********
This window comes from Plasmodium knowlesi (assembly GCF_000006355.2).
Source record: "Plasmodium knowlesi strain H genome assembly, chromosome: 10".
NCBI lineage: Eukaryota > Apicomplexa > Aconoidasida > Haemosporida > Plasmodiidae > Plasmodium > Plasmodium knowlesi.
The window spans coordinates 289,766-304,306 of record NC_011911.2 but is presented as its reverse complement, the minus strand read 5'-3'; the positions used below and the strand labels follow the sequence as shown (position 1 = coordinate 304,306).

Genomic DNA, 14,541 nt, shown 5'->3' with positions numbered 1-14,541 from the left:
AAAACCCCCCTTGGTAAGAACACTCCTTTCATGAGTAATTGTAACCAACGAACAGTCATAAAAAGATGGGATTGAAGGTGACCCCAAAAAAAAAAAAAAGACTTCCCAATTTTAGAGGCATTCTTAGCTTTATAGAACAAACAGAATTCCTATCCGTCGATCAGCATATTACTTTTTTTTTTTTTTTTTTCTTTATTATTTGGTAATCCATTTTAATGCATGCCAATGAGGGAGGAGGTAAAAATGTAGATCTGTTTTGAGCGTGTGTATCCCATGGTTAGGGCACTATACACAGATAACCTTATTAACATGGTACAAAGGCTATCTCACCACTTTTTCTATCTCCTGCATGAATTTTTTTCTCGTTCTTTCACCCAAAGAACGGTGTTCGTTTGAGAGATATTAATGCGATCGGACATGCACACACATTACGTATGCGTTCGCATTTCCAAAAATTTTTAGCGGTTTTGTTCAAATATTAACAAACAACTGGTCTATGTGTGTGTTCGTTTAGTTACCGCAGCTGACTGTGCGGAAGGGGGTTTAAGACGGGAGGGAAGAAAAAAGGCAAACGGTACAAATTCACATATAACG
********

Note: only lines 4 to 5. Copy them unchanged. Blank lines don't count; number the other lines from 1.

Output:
The window spans coordinates 289,766-304,306 of record NC_011911.2 but is presented as its reverse complement, the minus strand read 5'-3'; the positions used below and the strand labels follow the sequence as shown (position 1 = coordinate 304,306).

Genomic DNA, 14,541 nt, shown 5'->3' with positions numbered 1-14,541 from the left: